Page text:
Steve: Get yourself a decent turkey, a really nice duck or whatever other meat you're going for. Lots of people buy the frozen stuff and there's just no point having all these lovely sides if you haven't got a really good main event, so definitely don't scrimp there. You'll want to brine your turkey overnight in a salt and sugar solution because that helps keep all the juiciness in when you do cook it. Then you'll want to cook it for 10 hours at 60 degrees, nice and low, so it comes out really moist.
How do you make your side dishes a little more sexy? We’re talking sprouts, potatoes…
Steven: Pimp up your sprouts by chopping them down and cooking them in double cream and finishing with crispy bacon... I like to call them 'heart attack Brussels'.
Brice: I'm French, so for me, I always use butter because for me that gives the flavour. That would be my trick to do all your sides: really rich food, creamy and buttery. For Brussels sprouts, I love to cook with pancetta and some silverskin onion, with a bit of sugar and seasoning to get it nice and caramelised.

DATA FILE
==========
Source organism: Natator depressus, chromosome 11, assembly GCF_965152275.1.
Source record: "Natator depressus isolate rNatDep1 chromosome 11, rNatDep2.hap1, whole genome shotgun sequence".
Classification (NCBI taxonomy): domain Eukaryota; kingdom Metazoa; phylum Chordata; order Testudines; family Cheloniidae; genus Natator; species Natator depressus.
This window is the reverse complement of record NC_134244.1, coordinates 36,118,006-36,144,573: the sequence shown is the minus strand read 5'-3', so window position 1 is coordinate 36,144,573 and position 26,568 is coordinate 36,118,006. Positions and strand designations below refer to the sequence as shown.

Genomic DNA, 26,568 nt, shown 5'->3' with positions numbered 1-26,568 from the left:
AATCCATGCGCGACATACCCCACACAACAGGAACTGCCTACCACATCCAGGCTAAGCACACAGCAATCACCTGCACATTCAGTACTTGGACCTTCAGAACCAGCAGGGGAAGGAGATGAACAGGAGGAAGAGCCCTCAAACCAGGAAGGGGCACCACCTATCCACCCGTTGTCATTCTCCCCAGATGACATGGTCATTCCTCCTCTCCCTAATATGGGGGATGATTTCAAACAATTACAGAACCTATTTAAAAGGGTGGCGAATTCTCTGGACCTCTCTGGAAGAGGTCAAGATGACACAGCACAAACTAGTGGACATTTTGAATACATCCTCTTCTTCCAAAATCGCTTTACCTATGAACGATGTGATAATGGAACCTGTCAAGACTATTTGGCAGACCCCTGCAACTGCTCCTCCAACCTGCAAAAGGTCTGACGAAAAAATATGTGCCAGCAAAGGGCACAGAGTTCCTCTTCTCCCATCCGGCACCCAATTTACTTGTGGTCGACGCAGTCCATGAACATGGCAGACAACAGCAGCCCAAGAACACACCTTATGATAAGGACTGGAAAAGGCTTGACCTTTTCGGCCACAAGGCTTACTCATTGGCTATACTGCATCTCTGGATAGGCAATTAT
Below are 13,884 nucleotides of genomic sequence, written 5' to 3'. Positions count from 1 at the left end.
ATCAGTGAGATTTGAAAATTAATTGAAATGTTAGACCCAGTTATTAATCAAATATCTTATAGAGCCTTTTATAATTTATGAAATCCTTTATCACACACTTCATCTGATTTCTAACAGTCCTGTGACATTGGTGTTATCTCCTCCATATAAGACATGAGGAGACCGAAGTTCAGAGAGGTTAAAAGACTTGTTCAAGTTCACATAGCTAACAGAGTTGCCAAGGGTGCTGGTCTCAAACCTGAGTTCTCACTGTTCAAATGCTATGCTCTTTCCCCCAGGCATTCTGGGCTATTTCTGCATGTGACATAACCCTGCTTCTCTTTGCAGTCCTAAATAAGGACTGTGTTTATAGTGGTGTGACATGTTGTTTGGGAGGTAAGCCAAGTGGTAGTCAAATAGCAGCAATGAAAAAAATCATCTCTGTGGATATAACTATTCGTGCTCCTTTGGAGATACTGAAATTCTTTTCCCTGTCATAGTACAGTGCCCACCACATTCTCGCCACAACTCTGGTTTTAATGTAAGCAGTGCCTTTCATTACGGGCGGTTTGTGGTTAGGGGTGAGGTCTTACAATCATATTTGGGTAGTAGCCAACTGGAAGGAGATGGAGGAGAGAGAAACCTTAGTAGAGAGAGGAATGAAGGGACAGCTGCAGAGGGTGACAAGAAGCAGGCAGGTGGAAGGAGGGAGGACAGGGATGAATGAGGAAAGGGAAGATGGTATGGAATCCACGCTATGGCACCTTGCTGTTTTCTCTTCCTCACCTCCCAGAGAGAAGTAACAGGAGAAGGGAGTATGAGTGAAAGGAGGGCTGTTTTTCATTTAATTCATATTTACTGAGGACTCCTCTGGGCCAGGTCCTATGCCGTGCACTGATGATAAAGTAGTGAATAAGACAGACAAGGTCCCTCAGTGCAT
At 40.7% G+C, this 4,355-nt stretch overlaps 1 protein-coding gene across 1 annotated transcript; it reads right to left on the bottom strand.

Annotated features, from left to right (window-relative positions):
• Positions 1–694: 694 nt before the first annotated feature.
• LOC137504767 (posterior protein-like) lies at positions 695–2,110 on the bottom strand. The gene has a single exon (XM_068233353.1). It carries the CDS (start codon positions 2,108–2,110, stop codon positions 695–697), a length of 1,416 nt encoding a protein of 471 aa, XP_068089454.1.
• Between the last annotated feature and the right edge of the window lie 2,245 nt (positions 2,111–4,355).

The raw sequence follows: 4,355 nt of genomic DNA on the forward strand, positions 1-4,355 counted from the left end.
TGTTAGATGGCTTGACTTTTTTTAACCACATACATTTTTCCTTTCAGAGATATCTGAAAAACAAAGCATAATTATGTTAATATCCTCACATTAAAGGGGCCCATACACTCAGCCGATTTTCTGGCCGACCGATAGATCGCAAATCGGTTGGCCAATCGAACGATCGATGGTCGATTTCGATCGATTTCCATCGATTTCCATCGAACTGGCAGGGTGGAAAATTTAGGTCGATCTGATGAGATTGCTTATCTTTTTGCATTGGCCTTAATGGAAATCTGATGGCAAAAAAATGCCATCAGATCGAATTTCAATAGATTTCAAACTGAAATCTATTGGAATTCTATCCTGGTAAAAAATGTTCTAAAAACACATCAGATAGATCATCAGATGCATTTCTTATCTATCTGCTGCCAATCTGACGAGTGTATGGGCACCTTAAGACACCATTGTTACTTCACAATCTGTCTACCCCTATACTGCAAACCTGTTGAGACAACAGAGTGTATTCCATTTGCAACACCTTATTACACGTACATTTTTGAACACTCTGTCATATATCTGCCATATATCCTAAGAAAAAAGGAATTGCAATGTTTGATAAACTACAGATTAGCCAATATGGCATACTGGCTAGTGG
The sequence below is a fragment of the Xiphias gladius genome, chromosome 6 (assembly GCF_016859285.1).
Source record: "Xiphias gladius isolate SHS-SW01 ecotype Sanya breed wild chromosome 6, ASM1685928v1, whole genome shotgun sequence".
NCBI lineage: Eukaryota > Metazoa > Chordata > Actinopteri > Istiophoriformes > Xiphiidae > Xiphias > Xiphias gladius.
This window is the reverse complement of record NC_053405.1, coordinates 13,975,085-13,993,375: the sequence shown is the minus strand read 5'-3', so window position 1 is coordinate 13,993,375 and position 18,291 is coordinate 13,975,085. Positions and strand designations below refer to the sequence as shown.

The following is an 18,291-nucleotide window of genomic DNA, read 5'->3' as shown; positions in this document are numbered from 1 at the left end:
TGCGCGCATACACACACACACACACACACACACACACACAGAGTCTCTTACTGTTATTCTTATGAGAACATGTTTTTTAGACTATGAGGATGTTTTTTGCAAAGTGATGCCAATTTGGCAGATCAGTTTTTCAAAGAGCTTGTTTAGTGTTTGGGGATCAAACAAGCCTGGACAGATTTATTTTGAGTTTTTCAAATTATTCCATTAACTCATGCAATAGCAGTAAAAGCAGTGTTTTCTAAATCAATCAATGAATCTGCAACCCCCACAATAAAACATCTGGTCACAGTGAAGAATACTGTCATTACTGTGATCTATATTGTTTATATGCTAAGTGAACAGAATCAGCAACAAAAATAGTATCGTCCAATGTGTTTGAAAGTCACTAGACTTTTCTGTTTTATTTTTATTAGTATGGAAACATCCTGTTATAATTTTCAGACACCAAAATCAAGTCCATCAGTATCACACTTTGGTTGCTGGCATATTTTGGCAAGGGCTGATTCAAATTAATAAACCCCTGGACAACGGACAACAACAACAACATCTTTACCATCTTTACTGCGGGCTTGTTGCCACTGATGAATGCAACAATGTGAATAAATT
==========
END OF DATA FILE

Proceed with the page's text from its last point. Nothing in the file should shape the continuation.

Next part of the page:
Aoife: I'm pretty partial to a roast dinner (who isn't?) so for me it's all about the classic spuds - dusted in a little flour and straight into hot duck or goose fat. They're a winner. Oh, and don't overcook the sprouts - that's when they start to smell like something from a school canteen.
Steve: So I like to caramelise sprouts with butter, pancetta and chestnuts before freshening them up with some gremolata. Then, sloe gin cooked down into the cranberry sauce is another trick of mine.
Can you share your top tip for a vegan Christmas dinner?
Steven: Don't do it!
Brice: As a butter-loving French man, it can be hard to come up with something. But a vegan dish we can definitely cook up is a whole celeriac with a salt crust. This makes it nice and seasoned already, plus it keeps it really moist in there.
Aoife: I think using some luxury items for the vegans can make a meal stand out; a shaving of truffle, for example.
Steve: A really nice vegan Wellington is the way forward - something where there's a great centrepiece that they can enjoy. It'd be great with some squash and wilted spinach too.
Tell us all about your biggest Christmas Day disaster in the kitchen...